in the generic ballot

BlackPAC survey of 804 African-American registered voters,

Feb. 2020

Democratic nominee

Trump

3rd party

DK

70%

12%

12%

6%

Note: Obama won 93% of the African-American vote in 2012

sanders on top overall

Among registered Democrats and independents in the

Reuters/Ipsos poll:

26%

Sanders

Biden

15%

Bloomberg

15%

Warren

10%

Buttigieg

10%

Klobuchar

4%

Steyer

3%

Reuters/Ipsos polled 4,439 U.S. adults, including 2,244 who identified as registered Democrats or independents and 446 African Americans. The poll has a credibility interval of between 2 and 5 percentage points.

JOHN SOPINSKI/THE GLOBE AND MAIL, SOURCE: reuters/ipsos;

black pac; getty

sanders overtakes biden among african-americans...

Reuters/Ipsos poll of national voters conducted Feb. 19-25

33%

+7

26%

Biden

19%

-10

23%

Previous poll

Current poll

Sanders

... but Dems are underperforming in the generic ballot

BlackPAC survey of 804 African-American registered voters, Feb. 2020

Democratic nominee

Trump

3rd party

Don’t know

70%

12%

12%

6%

Note: Obama won 93% of the African-American vote in 2012

sanders on top overall

Among registered Democrats and independents in the Reuters/Ipsos poll:

26%

Sanders

Biden

15%

Bloomberg

15%

Warren

10%

Buttigieg

10%

4%

Klobuchar

Steyer

3%

Reuters/Ipsos polled 4,439 U.S. adults, including 2,244 who identified as registered Democrats or independents and 446 African Americans. The poll has a credibility interval of between 2 and 5 percentage points.

JOHN SOPINSKI/THE GLOBE AND MAIL, SOURCE: reuters/ipsos; black pac; getty

The former vice-president started the race with hefty polling leads in South Carolina and among African-Americans nationally. Virtually everyone in the state credited this strength to Mr. Biden’s association with Mr. Obama and other relationships with Black leaders, including long-time South Carolina congressman Jim Clyburn.

Story continues below advertisement

But many here said Mr. Biden rested on his laurels while other candidates out-hustled him. Mr. Sanders overtook him among Black voters nationally in the most recent Ipsos poll. And both the Vermont senator and Mr. Steyer, a billionaire who has poured some of his fortune into blanketing South Carolina with ads, have narrowed the gap in the state.

Alex Seabrook, 23, evinced a personal reason to support Mr. Sanders. Neither the university he attends nor his part-time IT job offer health insurance, and he makes too little to afford the US$500 monthly premiums or US$2,000 deductible he would have to shell out for an Obamacare policy. Mr. Sanders’s promise of a Canadian-style single-payer government health-care system would solve the problem.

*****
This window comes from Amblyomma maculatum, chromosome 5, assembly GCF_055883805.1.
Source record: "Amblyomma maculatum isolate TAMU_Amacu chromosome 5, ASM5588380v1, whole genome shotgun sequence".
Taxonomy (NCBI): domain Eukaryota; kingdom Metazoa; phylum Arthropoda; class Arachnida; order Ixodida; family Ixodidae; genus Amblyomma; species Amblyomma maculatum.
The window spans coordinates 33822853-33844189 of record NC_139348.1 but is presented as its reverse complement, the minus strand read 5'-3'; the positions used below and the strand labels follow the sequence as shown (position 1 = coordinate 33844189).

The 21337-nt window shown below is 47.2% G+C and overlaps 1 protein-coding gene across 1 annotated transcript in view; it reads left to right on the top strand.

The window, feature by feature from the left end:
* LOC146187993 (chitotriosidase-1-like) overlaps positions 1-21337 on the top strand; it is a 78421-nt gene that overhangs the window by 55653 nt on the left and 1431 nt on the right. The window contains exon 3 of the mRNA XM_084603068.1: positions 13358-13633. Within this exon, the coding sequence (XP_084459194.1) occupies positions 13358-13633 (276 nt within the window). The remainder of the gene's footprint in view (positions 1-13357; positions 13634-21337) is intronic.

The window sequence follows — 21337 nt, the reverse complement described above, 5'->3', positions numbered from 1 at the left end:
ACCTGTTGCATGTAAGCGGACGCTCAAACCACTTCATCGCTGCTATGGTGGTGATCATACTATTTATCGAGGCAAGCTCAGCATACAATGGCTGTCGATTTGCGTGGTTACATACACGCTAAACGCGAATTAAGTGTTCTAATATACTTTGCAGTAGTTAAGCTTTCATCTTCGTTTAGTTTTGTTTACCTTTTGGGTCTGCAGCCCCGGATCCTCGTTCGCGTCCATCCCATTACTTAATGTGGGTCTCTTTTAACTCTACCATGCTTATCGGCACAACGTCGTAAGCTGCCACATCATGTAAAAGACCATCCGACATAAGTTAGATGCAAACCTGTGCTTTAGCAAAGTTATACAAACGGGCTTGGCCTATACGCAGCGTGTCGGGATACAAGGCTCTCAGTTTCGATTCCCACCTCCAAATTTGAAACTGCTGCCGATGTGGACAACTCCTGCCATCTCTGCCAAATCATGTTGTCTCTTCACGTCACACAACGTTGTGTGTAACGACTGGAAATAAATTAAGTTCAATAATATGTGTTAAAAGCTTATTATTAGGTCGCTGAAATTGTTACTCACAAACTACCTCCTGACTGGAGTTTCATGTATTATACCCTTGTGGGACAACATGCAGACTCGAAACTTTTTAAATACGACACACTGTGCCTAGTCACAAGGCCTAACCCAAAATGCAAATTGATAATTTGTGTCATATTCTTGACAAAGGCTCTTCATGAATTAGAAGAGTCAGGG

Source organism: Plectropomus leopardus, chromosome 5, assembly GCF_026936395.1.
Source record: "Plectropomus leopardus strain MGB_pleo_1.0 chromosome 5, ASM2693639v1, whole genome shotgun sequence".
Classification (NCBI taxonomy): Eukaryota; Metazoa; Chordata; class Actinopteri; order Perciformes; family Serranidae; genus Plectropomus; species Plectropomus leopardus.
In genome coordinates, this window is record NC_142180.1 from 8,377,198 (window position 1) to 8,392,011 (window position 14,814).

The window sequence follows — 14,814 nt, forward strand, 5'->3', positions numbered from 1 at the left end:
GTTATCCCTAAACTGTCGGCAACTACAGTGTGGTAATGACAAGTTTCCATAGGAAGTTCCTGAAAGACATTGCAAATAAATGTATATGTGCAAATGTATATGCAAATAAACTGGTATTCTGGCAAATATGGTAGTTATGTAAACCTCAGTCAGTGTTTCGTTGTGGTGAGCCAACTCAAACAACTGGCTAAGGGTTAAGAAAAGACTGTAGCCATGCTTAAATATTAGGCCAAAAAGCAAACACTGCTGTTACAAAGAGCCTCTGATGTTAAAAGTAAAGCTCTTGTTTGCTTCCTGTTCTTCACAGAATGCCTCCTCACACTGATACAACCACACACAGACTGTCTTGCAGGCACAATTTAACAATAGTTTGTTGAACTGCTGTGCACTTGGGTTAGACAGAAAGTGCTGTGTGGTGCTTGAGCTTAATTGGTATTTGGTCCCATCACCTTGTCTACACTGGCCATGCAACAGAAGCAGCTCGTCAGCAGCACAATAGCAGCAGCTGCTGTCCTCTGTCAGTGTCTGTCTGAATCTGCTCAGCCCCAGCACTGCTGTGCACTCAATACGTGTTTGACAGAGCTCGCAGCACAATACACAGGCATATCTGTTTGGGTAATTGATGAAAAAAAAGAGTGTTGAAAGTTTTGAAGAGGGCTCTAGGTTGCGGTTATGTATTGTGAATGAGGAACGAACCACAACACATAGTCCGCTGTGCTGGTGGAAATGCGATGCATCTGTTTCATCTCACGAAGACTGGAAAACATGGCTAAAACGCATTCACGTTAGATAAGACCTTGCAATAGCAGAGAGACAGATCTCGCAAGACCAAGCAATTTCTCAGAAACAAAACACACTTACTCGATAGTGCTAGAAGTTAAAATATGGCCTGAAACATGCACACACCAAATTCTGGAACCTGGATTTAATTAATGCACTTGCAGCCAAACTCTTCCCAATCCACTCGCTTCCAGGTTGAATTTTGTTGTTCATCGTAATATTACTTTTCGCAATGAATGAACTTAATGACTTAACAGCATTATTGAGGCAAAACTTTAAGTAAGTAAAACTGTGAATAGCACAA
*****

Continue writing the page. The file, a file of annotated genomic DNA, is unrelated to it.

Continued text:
“I currently don’t have health care; I would basically go bankrupt if anything happened to me,” he said on the sidelines of a Sanders rally.

For Jason Glover, a 28-year-old barber, Mr. Sanders’s pledges to bring in a US$15 minimum wage and legalize marijuana both resonated. Many of his friends have faced possession charges, which are disproportionately laid against people of colour, and others are barely scraping by economically.

“Once you get convicted, it’s hard to move forward, it’s hard to get work,” he said. “People are tired of hearing Trump every day talking about how many jobs there are. People have jobs, but they aren’t getting paid well.”

Despite his slowing momentum, Mr. Biden has held onto his lead in South Carolina. An Emerson College poll this week gave him a 16-point edge over Mr. Sanders.

Story continues below advertisement

“The question is, who’s qualified? We need somebody who knows how to politic. Biden helped Obama put a lot of things in place,” said Thomasina Greene, a 70-year-old retired radio personality supporting Mr. Biden, as she cheered him on outside a televised candidates debate.

She also recounted her own tale of Mr. Biden’s ability to connect. After meeting him at an event in September, she kept in touch with his campaign. When her mother died in December, she said, Mr. Biden sent her flowers.